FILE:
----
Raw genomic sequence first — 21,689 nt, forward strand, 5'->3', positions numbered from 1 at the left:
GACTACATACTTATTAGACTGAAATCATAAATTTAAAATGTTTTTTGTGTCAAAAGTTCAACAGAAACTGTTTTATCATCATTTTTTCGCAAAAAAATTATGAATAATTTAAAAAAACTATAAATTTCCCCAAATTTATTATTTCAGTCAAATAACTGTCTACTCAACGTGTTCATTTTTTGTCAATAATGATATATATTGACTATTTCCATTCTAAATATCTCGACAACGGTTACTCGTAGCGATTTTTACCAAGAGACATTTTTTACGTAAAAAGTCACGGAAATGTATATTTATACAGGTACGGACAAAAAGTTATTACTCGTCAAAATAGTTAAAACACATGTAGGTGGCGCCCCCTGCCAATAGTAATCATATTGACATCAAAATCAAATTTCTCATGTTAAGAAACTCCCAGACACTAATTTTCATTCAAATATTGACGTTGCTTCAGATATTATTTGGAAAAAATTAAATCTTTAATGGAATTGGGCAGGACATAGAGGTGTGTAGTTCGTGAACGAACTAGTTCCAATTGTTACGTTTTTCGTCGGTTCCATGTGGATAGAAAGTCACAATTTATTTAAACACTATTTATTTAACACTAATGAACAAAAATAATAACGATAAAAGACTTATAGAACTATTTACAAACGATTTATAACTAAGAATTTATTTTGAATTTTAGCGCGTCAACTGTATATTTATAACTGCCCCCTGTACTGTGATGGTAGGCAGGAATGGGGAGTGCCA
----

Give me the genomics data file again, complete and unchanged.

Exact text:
Raw genomic sequence first — 21,689 nt, forward strand, 5'->3', positions numbered from 1 at the left:
GACTACATACTTATTAGACTGAAATCATAAATTTAAAATGTTTTTTGTGTCAAAAGTTCAACAGAAACTGTTTTATCATCATTTTTTCGCAAAAAAATTATGAATAATTTAAAAAAACTATAAATTTCCCCAAATTTATTATTTCAGTCAAATAACTGTCTACTCAACGTGTTCATTTTTTGTCAATAATGATATATATTGACTATTTCCATTCTAAATATCTCGACAACGGTTACTCGTAGCGATTTTTACCAAGAGACATTTTTTACGTAAAAAGTCACGGAAATGTATATTTATACAGGTACGGACAAAAAGTTATTACTCGTCAAAATAGTTAAAACACATGTAGGTGGCGCCCCCTGCCAATAGTAATCATATTGACATCAAAATCAAATTTCTCATGTTAAGAAACTCCCAGACACTAATTTTCATTCAAATATTGACGTTGCTTCAGATATTATTTGGAAAAAATTAAATCTTTAATGGAATTGGGCAGGACATAGAGGTGTGTAGTTCGTGAACGAACTAGTTCCAATTGTTACGTTTTTCGTCGGTTCCATGTGGATAGAAAGTCACAATTTATTTAAACACTATTTATTTAACACTAATGAACAAAAATAATAACGATAAAAGACTTATAGAACTATTTACAAACGATTTATAACTAAGAATTTATTTTGAATTTTAGCGCGTCAACTGTATATTTATAACTGCCCCCTGTACTGTGATGGTAGGCAGGAATGGGGAGTGCCA